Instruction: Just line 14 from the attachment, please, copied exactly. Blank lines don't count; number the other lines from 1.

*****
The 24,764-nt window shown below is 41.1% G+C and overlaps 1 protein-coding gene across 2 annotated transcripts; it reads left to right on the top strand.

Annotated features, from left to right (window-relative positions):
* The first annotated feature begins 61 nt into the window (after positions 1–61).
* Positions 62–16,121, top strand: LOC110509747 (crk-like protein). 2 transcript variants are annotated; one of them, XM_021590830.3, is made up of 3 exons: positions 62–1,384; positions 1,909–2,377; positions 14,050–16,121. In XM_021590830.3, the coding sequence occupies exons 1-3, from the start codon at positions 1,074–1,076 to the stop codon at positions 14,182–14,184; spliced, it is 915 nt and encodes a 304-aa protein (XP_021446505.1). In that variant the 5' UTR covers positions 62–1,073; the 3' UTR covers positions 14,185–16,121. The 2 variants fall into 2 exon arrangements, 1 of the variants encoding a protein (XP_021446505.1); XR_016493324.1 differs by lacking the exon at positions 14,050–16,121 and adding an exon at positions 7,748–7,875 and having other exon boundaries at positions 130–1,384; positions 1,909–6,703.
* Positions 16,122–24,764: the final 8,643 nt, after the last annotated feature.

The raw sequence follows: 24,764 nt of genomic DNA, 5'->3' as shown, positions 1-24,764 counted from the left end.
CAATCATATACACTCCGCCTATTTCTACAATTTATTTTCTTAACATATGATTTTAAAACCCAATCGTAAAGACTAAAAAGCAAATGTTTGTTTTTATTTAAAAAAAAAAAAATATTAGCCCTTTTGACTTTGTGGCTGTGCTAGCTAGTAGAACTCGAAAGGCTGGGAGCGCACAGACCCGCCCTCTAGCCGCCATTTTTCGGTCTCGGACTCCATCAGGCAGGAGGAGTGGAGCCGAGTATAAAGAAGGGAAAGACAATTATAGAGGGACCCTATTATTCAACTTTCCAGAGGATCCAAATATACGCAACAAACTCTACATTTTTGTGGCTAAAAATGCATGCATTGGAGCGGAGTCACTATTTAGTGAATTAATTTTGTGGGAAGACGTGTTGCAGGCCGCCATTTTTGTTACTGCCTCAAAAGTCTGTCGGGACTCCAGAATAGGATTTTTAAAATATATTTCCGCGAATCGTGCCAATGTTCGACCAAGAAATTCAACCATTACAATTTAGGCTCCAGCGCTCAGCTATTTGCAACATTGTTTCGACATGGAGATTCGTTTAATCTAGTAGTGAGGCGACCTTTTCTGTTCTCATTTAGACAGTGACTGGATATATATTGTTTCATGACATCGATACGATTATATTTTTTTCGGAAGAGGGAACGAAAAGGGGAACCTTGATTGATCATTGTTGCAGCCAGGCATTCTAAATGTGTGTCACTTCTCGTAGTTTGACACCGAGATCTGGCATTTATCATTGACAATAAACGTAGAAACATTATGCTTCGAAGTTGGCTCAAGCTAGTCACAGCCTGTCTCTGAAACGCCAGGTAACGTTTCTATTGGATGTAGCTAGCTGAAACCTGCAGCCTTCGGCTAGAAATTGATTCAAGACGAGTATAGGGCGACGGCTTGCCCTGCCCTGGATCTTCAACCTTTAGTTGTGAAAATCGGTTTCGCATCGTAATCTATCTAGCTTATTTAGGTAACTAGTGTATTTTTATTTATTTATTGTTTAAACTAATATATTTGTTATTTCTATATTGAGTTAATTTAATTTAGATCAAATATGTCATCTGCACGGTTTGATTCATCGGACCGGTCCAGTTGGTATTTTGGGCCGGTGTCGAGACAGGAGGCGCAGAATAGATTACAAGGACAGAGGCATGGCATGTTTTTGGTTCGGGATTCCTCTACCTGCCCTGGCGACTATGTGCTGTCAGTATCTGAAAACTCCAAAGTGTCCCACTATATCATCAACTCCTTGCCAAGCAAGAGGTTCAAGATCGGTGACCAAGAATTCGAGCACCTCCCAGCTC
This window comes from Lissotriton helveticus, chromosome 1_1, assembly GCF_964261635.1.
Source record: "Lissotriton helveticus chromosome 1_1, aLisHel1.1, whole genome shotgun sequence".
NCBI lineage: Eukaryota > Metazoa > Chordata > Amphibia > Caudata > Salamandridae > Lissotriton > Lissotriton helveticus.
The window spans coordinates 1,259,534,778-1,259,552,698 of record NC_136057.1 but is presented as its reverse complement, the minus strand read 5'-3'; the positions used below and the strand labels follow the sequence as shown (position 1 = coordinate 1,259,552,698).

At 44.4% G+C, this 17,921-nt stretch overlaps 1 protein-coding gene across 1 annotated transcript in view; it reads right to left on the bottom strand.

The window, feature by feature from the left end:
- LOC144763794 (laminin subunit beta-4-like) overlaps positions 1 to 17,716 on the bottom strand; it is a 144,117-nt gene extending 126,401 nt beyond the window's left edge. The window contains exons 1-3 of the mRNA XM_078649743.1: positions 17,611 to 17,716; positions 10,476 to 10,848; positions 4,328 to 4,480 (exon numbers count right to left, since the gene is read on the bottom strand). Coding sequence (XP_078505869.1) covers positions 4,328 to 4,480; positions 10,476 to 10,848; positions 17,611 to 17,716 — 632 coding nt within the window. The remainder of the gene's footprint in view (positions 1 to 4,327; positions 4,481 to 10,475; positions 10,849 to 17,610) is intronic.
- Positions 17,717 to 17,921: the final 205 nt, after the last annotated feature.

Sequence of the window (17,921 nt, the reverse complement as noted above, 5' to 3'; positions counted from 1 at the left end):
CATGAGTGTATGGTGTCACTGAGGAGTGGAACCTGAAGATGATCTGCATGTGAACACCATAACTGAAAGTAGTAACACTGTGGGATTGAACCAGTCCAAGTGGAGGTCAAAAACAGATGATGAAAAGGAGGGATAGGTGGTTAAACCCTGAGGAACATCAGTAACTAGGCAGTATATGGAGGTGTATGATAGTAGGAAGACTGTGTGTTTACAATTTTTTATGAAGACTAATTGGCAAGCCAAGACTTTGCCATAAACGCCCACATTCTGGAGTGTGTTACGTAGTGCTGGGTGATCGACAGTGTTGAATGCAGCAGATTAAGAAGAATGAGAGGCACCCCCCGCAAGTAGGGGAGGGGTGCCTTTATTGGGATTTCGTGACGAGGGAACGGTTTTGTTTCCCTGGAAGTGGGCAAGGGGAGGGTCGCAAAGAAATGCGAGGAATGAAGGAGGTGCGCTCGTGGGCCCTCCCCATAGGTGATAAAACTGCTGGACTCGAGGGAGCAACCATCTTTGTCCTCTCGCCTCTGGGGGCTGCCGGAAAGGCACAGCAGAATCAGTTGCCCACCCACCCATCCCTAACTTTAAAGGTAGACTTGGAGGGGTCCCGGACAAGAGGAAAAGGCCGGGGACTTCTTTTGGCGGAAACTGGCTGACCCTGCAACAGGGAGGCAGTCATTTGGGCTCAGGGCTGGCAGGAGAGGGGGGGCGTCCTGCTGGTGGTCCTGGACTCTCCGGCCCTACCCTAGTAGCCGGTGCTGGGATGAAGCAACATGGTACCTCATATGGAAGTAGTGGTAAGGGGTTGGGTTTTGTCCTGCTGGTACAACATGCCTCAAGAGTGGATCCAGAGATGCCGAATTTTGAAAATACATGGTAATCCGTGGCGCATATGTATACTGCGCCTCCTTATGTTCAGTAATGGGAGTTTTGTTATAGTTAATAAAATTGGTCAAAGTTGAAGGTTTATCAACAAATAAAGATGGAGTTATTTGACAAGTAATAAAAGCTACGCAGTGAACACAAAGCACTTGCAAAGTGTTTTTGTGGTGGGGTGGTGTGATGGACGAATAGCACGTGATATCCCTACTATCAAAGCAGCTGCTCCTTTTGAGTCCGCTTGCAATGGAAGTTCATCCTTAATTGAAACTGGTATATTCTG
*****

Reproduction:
- LOC144763794 (laminin subunit beta-4-like) overlaps positions 1 to 17,716 on the bottom strand; it is a 144,117-nt gene extending 126,401 nt beyond the window's left edge. The window contains exons 1-3 of the mRNA XM_078649743.1: positions 17,611 to 17,716; positions 10,476 to 10,848; positions 4,328 to 4,480 (exon numbers count right to left, since the gene is read on the bottom strand). Coding sequence (XP_078505869.1) covers positions 4,328 to 4,480; positions 10,476 to 10,848; positions 17,611 to 17,716 — 632 coding nt within the window. The remainder of the gene's footprint in view (positions 1 to 4,327; positions 4,481 to 10,475; positions 10,849 to 17,610) is intronic.